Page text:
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From Matthew Foley <ma...@yahoo-inc.com>
Subject Re: Sanity check re: value of 10GbE NICs for Hadoop?
Date Tue, 28 Jun 2011 19:04:17 GMT
Hadoop common provides an abstract FileSystem class, and Hadoop applications 
should be designed to run on that.  HDFS is just one implementation of a valid 
Hadoop filesystem, and ports to S3 and KFS as well as OS-supported LocalFileSystem
are provided in Hadoop common.  Use of NFS-mounted storage would fall under the 
LocalFileSystem model.

However, one of the core values of Hadoop is the model of "bring the computation
to the data".  This does not seem viable with an NFS-based NAS-model storage
subsystem.  Thus, while it will "work" for small clusters and small jobs, it is unlikely
to scale with high performance to thousands of nodes and petabytes of data in the 
way Hadoop can scale with HDFS or S3.

--Matt


On Jun 28, 2011, at 10:41 AM, Darren Govoni wrote:

I see. However, Hadoop is designed to operate best with HDFS because
of its inherent striping and blocking strategy - which is tracked by Hadoop.
Going outside of that mechanism will probably yield poor results and/or
confuse Hadoop.

Just my thoughts.

On 06/28/2011 01:27 PM, Saqib Jang -- Margalla Communications wrote:
> Darren,
> Thanks, the last pt was basically about 10GbE potentially allowing the use
> of a network file system e.g. via NFS as an alternative to HDFS, the
> question
> is there any merit in this. Basically, I was exploring if the commercial
> clustered
> NAS products offer any high-availability or data management benefits for use
> with Hadoop?
> 
> Saqib
> 
> -----Original Message-----
> From: Darren Govoni [mailto:darren@ontrenet.com]
> Sent: Tuesday, June 28, 2011 10:21 AM
> To: common-user@hadoop.apache.org
> Subject: Re: Sanity check re: value of 10GbE NICs for Hadoop?
> 
> Hadoop, like other parallel networked computation architectures is I/O
> bound, predominantly.
> This means any increase in network bandwidth is "A Good Thing" and can have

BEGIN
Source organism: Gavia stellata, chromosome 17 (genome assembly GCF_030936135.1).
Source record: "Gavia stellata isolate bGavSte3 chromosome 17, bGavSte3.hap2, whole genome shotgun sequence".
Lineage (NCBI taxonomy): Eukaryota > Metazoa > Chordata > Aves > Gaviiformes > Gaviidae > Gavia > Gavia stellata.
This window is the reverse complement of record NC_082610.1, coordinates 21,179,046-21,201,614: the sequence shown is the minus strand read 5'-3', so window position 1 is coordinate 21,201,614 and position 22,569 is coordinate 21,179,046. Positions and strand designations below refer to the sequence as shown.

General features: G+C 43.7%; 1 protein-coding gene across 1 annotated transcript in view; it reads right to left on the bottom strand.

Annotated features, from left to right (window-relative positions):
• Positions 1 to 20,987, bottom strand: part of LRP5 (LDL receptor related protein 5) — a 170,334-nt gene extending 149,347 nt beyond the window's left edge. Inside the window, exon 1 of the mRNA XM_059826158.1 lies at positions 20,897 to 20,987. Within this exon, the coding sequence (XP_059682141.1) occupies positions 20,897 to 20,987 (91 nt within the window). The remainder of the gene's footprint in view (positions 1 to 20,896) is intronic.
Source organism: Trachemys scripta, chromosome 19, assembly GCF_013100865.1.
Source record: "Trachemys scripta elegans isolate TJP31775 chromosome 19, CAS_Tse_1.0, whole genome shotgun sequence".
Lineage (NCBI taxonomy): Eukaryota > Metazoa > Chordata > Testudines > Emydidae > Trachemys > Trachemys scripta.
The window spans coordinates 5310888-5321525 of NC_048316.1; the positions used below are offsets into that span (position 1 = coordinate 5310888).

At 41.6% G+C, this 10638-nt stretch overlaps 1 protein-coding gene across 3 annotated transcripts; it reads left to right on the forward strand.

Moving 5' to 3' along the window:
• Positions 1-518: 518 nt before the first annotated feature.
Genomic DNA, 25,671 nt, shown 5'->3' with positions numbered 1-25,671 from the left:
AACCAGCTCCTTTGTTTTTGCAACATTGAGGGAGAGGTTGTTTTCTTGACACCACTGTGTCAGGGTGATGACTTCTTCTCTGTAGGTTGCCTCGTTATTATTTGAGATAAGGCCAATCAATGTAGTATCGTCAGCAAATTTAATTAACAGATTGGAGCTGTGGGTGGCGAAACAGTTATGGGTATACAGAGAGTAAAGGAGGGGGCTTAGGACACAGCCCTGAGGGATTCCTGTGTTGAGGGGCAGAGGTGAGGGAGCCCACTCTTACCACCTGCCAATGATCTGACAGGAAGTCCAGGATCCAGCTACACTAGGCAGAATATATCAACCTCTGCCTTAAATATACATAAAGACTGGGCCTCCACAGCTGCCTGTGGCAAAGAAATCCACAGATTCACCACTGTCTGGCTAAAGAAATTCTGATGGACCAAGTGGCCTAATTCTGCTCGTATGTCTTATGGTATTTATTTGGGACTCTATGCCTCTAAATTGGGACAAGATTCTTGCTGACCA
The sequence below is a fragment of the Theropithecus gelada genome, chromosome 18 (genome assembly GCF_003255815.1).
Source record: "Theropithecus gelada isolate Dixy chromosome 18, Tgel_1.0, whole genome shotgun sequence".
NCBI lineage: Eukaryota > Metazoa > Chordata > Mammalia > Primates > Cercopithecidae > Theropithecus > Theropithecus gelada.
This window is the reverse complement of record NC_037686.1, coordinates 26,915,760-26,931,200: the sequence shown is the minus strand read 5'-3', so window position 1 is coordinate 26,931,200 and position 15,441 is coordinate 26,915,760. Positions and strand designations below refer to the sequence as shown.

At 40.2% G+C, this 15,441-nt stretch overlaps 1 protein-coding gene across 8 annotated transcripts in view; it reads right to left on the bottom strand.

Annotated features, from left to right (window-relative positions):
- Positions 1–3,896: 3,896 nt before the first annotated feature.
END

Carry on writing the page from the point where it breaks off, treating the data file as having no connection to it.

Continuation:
> drastic positive effects on performance. All your points stem from this
> simple realization.
> 
> Although I'm confused by your #6. Hadoop already uses a distributed file
> system. HDFS.
> 
> On 06/28/2011 01:16 PM, Saqib Jang -- Margalla Communications wrote:
>> Folks,
>> 
>> I've been digging into the potential benefits of using
>> 
>> 10 Gigabit Ethernet (10GbE) NIC server connections for
>> 
>> Hadoop and wanted to run what I've come up with
>> 
>> through initial research by the list for 'sanity check'
>> 
>> feedback. I'd very much appreciate your input on
>> 
>> the importance (or lack of it) of the following potential benefits of
>> 
>> 10GbE server connectivity as well as other thoughts regarding
>> 
>> 10GbE and Hadoop (My interest is specifically in the value
>> 
>> of 10GbE server connections and 10GbE switching infrastructure,
>> 
>> over scenarios such as bonded 1GbE server connections with
>> 
>> 10GbE switching).
>> 
>> 
>> 
>> 1.       HDFS Data Loading. The higher throughput enabled by 10GbE
>> 
>> server and switching infrastructure allows faster processing and
>> 
>> distribution of data.
>> 
>> 2.       Hadoop Cluster Scalability. High-performance for initial data
>> processing
>> 
>> and distribution directly impacts the degree of parallelism or
>> scalability supported
>> 
>> by the cluster.
>> 
>> 3.       HDFS Replication. Higher speed server connections allows faster
>> file replication.
>> 
>> 4.       Map/Reduce Shuffle Phase. Improved end-to-end throughput and
>> latency directly impact the
>> 
>> shuffle phase of a data set reduction especially for tasks that are at
>> the document level
>> 
>> (including large documents) and lots of metadata generated by those
>> documents as well as video analytics and images.
>> 
>> 5.       Data Reporting. 10GbE server networking etwork performance can
>> 
>> improve data reporting performance, especially if the Hadoop cluster
>> is running
>> 
>> multiple data reductions.
>> 
>> 6.       Support of Cluster File Systems.  With 10 GbE NICs, Hadoop could
> be
>> reorganized
>> 
>> to use a cluster or network file system. This would allow Hadoop even
>> with its Java implementation
>> 
>> to have higher performance I/O and not have to be so concerned with
>> disk drive density in the same server.
>> 
>> 7.       Others?
>> 
>> 
>> 
>> 
>> 
>> thanks,
>> 
>> Saqib
>> 
>> 
>> 
>> Saqib Jang
>> 
>> Principal/Founder
>> 
>> Margalla Communications, Inc.
>> 
>> 1339 Portola Road, Woodside, CA 94062
>> 
>> (650) 274 8745
>> 
>> www.margallacomm.com
>> 
>> 
>> 
>> 
>> 
>> 
> 



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